What is it and how you might benefit?
It’s a frustrating aspect of my job that the never-ending ‘complification’ of financial rules and regulations makes it ever harder to put into plain language what it all means. So, I am starting a series of ‘Technical Notes’ in which I will attempt to explain new rules and regulations, or just existing ones that forever confuse. They won’t appear with any degree of regularity but I will fit them in with the other items we occasionally place on our website. (‘Technical Notes’ sounds very dull – and I don’t want to put you off reading them – so do please email me with suggestions for a better title.) To start the series I’m looking at the new Residence Nil Rate Band. Here goes.
First, some background. In 2007, whilst still in opposition, George Osborne proposed that the Inheritance Tax nil rate band (the first tranche of an estate that is exempt from Inheritance Tax) should increase to £1 million. It was seen at the time as a major policy announcement that began the Tory fightback and ultimately derailed Gordon Brown’s plans for a snap general election. In the end Alistair Darling took the wind out of George Osborne’s sails by introducing the transferrable nil rate band which allows couples to transfer a spouses nil rate band on their death to the surviving partner. Nevertheless the £1 million nil rate band remained an aspiration.
Ten years on the £1 million tax-free estate is nearly here, with the introduction of the Residence Nil Rate Band (RNRB) on 6th April 2017. It will be phased-in over the next four years – the £1 million figure won’t actually be here until 2020/21 – but the wind is blowing in the right direction at least.
So what is the RNRB? Simply put, it is an additional amount of an estate that will escape Inheritance Tax and it will work in tandem with the standard Nil Rate Band of £325,000. Ultimately, the RNRB will be £175,000 (it starts at £100,000 in 2017/18 rising to £175,000 in 2020/21) which together with the standard NRB of £325,000 (which will continue to be frozen until then) gives a total, per individual of £500,000, and therefore £1 million per couple. Interestingly, had the standard NRB not been frozen in 2009, but increased by 4% a year (the approximate average of previous increases) it would, by 2020/21, be just over £500,000. So these measures will put us back to where we would have been had no meddling gone on in the first place – at least for property owners…pity the life-long renters.
An estate will be entitled to the RNRB if the individual dies after 5th April 2017. The individual must have owned a home, or a share of one, so that it is included in their estate. They don’t have to have been residing in the home at the date of death but must have lived there at some time, so a never occupied buy-to-let property won’t be eligible.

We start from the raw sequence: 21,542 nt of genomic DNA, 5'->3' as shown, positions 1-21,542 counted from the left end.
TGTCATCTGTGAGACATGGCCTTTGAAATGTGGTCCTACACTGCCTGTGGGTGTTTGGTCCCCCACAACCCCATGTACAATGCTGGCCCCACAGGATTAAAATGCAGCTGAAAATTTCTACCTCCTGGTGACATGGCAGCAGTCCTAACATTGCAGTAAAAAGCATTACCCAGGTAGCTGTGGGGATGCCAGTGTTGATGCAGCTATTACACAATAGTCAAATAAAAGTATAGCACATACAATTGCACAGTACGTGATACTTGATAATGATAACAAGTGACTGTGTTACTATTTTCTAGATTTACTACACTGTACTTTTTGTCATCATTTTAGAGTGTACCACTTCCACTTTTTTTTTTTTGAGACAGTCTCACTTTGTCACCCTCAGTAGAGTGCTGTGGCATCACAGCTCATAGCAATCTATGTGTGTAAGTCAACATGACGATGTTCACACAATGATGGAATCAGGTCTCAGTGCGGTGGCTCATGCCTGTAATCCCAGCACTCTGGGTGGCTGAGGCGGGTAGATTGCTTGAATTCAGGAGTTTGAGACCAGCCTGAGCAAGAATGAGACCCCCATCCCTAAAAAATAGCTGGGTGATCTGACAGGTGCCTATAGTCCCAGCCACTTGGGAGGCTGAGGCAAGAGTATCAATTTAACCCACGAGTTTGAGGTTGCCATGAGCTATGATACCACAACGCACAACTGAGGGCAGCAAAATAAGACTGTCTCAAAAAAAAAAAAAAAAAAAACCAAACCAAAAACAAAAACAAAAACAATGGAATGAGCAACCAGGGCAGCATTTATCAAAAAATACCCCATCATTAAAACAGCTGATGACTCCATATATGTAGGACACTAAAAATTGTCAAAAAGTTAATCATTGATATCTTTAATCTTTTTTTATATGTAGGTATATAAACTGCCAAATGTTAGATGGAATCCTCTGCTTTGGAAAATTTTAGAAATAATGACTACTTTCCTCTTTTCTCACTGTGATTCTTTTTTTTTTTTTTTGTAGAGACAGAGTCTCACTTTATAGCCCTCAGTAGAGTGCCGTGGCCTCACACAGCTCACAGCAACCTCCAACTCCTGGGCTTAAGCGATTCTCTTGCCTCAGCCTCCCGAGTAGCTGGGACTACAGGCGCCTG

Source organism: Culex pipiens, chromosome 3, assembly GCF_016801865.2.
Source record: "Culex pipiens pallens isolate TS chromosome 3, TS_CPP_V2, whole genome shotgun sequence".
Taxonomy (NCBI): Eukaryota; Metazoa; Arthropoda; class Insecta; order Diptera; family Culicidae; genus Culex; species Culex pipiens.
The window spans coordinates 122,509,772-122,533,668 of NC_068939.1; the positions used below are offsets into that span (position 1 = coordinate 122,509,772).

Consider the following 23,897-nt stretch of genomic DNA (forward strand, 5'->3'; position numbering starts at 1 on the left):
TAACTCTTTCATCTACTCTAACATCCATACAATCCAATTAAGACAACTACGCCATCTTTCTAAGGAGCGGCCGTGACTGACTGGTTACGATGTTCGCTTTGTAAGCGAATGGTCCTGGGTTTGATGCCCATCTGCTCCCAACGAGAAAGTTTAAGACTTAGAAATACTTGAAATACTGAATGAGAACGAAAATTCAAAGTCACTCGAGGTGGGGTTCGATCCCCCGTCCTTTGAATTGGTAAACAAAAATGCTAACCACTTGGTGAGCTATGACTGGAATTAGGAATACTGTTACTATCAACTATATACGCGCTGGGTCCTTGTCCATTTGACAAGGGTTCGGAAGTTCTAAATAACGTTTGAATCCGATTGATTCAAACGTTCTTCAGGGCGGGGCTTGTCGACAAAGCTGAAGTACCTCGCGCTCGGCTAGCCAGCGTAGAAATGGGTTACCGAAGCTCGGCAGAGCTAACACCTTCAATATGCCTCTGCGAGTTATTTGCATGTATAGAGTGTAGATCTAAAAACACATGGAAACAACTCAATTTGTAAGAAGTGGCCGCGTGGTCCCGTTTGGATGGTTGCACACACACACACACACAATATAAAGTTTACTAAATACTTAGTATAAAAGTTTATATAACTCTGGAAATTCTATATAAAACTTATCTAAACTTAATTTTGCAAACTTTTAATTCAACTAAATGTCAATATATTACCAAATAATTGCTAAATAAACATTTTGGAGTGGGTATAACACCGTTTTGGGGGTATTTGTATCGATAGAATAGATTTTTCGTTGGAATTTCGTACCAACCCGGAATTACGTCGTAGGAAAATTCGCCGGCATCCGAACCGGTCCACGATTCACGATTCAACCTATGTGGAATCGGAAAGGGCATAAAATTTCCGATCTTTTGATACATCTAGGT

The home must be inherited by direct descendants, which is defined as a child, grandchild or other lineal descendant including spouse or civil partner, widow, widower or surviving civil partner of a lineal descendant. ‘Child’ includes step, adopted or foster children. Nephews, nieces, siblings and other relatives are not included.
An estate will also be entitled to the RNRB when an individual has downsized to a less valuable home or sold or given away their home after 7th July 2015. Property abroad will also be eligible, provided the deceased is UK domiciled and thus has their worldwide assets subject to IHT. (Non-UK domiciled individuals only pay IHT on their UK assets.)
Where the value of the home is less than the available RNRB the balance can’t be used against other estate assets, but it can be transferred to a surviving spouse or civil partner.
That’s all complicated enough, but it gets worse. The RNRB will reduce by £1 for every £2 of estate value over £2 million (a threshold that may increase in line with inflation after 2020/21). So an estate of £2,350,000 or more will have no RNRB.
Homes can be left into trust, but to qualify it must be an Absolute Trust, a Qualifying Interest in Possession Trust, a Trust for Bereaved Minors or an 18-25 Trust. Gifts into a Discretionary Will Trust will not benefit from RNRB even if the beneficiaries are limited to lineal descendants.
There are some quirks to watch out for. For example, in a will, there might be a condition that the grandchildren have to reach age 25 before they can inherit the home. If the homeowner dies before they reach this age then the RNRB won’t apply. This is because the grandchildren have not inherited the home on death.
Although welcome, the RNRB gives rise to further complexity in the world of estate planning. Should wills now be reviewed? Should lifetime gifting be considered to reduce an estate below the taper threshold? Should insurance policies already taken out to cover IHT bills now be reviewed?
I have attempted to explain the new rules but have no doubt raised further questions. We will of course take the new RNRB into account in our regular client reviews, but if you would like to discuss this with your usual planner then please do get in touch.
I mentioned above my frustration at having to explain excessively complicated rules. It is only made worse by the, frankly silly, terminology that is sometimes adopted. In this case, the legislation doesn’t call it ‘owning a home’ – you have to have a QRI, a Qualifying Residential Interest. I despair!
Philip Chandler APFS, CFPTM, Chartered MCSI
Chair of Aspinalls Technical and Investment Committee